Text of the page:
Between Colin Kaepernick using protests as a distraction from his falling numbers, to NBA coach Steve Kerr pretty well slamming anything that didn’t align with is progressive political philosophy, the American sports fan has been subjected to a whole bunch of politics in their game-watching over the last several years.
Perhaps most notoriously, sports network ESPN had even apparently introduced a company policy forbidding the discussion of anything but their own preferred progressivism, which they definitely felt they were not only entitled to have but thought it smart to promote as part of their programming. Here’s TownHall’s Matt Vespa from spring of this year on how that strategy paid off for the network (hint: it didn’t):
[N]ew blood has been ushered into ESPN, a flagship of sports journalism, that’s been bleeding customers for years. In 2018, the network lost 2 million subscribers alone. It’s part of a marked decline that dates back to 2011 when ESPN was 100 million subscribers strong. It’s now 86 million. That’s still a lot of paying customers, but the loss of roughly 15 million $1.44 billion, it makes any further losses a serious issue, especially when the network pays $2 billion for the rights to Monday Night Football, whose renewal is due in 2021. With the continued bleeding, there’s no way ESPN could afford the rights. Outkick The Coverage’s Clay Travis broke down these numbers.
Former ESPN president John Skipper is out. The man who suspended longtime anchor Linda Cohn, a fixture on the network, for reportedly saying that politics had something to due with the 10+ million subscriber loss, but did nothing to former ESPN reporter and host Jemele Hill, who called President Donald Trump a white supremacist. More stories about how ESPN had become a bastion of political correctness ensued.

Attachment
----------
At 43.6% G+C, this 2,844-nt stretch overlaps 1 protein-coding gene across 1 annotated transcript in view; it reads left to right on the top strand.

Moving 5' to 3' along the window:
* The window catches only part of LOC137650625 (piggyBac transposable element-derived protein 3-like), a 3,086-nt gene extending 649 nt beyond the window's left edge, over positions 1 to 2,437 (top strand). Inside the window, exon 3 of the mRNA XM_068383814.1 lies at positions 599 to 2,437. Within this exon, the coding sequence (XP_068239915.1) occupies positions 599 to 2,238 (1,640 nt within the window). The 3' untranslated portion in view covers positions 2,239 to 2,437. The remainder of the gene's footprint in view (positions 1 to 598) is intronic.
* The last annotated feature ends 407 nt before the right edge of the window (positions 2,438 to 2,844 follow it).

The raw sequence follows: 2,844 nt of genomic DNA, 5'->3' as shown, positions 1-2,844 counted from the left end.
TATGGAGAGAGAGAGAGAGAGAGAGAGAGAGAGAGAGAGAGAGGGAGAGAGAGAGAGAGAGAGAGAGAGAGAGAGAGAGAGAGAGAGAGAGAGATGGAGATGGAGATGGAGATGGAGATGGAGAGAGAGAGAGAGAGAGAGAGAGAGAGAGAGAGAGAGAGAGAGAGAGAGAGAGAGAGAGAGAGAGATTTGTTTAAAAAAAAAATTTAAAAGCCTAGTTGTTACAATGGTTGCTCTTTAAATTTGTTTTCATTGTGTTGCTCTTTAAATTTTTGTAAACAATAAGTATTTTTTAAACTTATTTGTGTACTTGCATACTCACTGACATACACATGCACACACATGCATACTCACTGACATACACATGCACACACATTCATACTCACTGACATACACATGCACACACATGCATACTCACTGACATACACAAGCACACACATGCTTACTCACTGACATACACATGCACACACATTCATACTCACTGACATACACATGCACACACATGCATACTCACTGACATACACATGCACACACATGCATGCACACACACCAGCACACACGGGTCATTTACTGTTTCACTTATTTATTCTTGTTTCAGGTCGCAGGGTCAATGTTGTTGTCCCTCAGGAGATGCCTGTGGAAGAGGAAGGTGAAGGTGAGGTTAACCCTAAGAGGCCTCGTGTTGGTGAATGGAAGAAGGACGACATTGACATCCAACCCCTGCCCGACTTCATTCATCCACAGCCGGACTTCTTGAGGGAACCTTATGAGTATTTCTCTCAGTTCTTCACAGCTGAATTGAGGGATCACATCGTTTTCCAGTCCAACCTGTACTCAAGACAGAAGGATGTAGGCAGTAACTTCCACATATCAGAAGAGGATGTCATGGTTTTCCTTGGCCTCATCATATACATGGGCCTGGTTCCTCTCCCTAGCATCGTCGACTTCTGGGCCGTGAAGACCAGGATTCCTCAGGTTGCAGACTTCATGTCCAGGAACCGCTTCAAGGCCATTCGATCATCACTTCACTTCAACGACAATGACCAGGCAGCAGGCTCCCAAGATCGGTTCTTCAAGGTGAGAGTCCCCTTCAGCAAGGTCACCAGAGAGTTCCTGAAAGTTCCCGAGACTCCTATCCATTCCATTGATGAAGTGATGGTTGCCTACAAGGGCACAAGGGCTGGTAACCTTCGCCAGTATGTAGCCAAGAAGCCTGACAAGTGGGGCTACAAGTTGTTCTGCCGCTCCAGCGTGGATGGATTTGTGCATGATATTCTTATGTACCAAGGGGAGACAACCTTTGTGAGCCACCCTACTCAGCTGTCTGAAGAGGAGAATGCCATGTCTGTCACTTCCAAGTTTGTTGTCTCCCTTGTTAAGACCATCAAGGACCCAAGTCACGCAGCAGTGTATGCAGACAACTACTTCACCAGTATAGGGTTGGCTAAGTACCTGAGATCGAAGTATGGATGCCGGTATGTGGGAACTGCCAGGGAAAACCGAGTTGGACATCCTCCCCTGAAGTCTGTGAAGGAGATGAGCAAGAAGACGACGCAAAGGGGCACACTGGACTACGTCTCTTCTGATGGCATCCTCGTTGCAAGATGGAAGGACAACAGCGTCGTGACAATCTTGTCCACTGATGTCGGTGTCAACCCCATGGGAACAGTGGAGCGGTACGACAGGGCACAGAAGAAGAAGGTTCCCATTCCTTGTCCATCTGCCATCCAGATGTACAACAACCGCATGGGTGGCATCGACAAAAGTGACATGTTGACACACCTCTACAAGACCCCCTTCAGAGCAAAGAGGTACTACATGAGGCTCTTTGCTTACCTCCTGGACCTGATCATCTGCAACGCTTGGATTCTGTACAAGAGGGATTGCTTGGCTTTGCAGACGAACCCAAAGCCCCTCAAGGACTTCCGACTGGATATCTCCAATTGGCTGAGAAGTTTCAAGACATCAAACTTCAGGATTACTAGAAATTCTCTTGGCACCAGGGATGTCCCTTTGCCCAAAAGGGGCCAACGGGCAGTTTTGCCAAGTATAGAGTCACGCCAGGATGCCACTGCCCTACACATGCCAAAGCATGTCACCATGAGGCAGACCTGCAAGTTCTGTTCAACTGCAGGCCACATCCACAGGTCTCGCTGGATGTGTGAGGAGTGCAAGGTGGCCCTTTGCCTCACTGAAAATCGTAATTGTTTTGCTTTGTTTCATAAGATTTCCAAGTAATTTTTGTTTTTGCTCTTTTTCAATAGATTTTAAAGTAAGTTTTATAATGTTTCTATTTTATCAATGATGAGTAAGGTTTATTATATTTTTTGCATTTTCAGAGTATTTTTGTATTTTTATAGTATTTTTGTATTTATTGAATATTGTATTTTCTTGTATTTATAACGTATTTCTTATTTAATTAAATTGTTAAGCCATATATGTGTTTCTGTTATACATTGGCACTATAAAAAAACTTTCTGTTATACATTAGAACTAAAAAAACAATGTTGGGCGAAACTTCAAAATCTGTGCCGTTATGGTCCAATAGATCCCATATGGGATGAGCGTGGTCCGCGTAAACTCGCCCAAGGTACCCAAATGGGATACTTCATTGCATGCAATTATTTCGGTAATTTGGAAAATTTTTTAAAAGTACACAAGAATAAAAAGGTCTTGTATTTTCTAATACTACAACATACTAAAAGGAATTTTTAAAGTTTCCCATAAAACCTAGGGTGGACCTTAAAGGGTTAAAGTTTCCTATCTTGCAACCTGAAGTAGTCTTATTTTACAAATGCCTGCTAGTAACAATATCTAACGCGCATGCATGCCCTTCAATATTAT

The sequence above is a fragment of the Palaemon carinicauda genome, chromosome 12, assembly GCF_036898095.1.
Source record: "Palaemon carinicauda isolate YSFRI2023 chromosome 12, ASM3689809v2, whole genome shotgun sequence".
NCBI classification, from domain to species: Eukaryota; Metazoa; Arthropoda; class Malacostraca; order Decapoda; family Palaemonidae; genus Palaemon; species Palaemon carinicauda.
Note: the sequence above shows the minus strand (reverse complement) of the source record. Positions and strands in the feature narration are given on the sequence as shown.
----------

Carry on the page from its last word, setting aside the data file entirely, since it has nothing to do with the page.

Make sure you click those links and read about how employees were pretending to be progressives to keep their jobs and were told they simply could not espouse conservative ideals.
Now, with the NBA working overtime to protect their cash cow relationship with China — who the U.S. has begun to call out for it’s abuse of the Uighur Muslims interred as political prisoners — people like Steve Kerr, who wanted to have his political opinions out there for the world to see, are being asked to weigh in on the political situation with China.
It’s not going very well.
And of course journalists would be remiss if they didn’t step up and completely misunderstand the issue and try to cover the progressive behinds of those who wanted badly to use their platforms to spread the word of social justice and big government intrusion in daily life.
I do appreciate the amount of conservatives who suddenly believe it is an athlete’s patriotic duty to speak out about politics! https://t.co/s9Z1nDZiT4
— Sopan Deb (@SopanDeb) October 11, 2019
You should read that New York Times reporter’s tweet as sarcasm, dummy.
But what Deb misses — besides the fact that that particular image is actually calling out Nike more than Kaepernick — is that he’s absolutely right, and his tweet maybe shouldn’t be seen as sarcastic. It is good to see athletes being held to the standard they apparently wanted to be held to. As someone said to me on Twitter:
Exactly. If you brag about how outspoken you are about politics, don't be surprised if people notice when you suddenly think it is not appropriate for you to talk about politics.
— Poor Substitute for Publius (@psforpublius) October 11, 2019
Admittedly, it’s a little painful to watch given that their actual knowledge of politics is as lacking as many of us suspected it was. Which, by the way, is why many people prefer they keep political discussion out of sport. Because the sports world doesn’t apparently do the work to understand politics before spouting off about it. (See LeBron James recently gushing over California Gov. Gavin Newsom over paying college athletes.)
Sports figures don’t particularly like when fans who’ve never played their sport start trying to tell them how to perform. Word of advice to the sports world: people engaged in politics feel the same way.